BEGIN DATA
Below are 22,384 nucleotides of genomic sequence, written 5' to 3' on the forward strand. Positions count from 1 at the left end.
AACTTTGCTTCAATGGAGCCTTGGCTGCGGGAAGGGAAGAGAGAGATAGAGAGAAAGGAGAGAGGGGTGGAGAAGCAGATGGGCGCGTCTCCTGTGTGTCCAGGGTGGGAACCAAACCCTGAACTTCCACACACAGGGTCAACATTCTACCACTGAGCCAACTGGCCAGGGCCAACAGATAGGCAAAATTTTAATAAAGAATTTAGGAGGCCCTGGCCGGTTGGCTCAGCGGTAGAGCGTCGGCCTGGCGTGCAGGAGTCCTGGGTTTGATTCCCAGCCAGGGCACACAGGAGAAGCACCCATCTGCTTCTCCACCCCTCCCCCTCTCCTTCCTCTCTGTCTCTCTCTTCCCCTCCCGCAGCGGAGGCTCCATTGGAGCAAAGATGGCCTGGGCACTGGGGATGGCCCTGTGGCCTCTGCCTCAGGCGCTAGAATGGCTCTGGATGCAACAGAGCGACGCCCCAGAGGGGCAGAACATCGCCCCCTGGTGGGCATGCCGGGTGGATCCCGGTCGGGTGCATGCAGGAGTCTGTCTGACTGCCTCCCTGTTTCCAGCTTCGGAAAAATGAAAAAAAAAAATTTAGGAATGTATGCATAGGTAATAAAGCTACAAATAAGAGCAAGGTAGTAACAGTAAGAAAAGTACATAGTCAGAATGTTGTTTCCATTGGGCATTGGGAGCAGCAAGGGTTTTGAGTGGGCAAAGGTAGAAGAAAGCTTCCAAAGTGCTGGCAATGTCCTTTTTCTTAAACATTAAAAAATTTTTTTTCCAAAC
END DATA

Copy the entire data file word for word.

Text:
Below are 22,384 nucleotides of genomic sequence, written 5' to 3' on the forward strand. Positions count from 1 at the left end.
AACTTTGCTTCAATGGAGCCTTGGCTGCGGGAAGGGAAGAGAGAGATAGAGAGAAAGGAGAGAGGGGTGGAGAAGCAGATGGGCGCGTCTCCTGTGTGTCCAGGGTGGGAACCAAACCCTGAACTTCCACACACAGGGTCAACATTCTACCACTGAGCCAACTGGCCAGGGCCAACAGATAGGCAAAATTTTAATAAAGAATTTAGGAGGCCCTGGCCGGTTGGCTCAGCGGTAGAGCGTCGGCCTGGCGTGCAGGAGTCCTGGGTTTGATTCCCAGCCAGGGCACACAGGAGAAGCACCCATCTGCTTCTCCACCCCTCCCCCTCTCCTTCCTCTCTGTCTCTCTCTTCCCCTCCCGCAGCGGAGGCTCCATTGGAGCAAAGATGGCCTGGGCACTGGGGATGGCCCTGTGGCCTCTGCCTCAGGCGCTAGAATGGCTCTGGATGCAACAGAGCGACGCCCCAGAGGGGCAGAACATCGCCCCCTGGTGGGCATGCCGGGTGGATCCCGGTCGGGTGCATGCAGGAGTCTGTCTGACTGCCTCCCTGTTTCCAGCTTCGGAAAAATGAAAAAAAAAAATTTAGGAATGTATGCATAGGTAATAAAGCTACAAATAAGAGCAAGGTAGTAACAGTAAGAAAAGTACATAGTCAGAATGTTGTTTCCATTGGGCATTGGGAGCAGCAAGGGTTTTGAGTGGGCAAAGGTAGAAGAAAGCTTCCAAAGTGCTGGCAATGTCCTTTTTCTTAAACATTAAAAAATTTTTTTTCCAAAC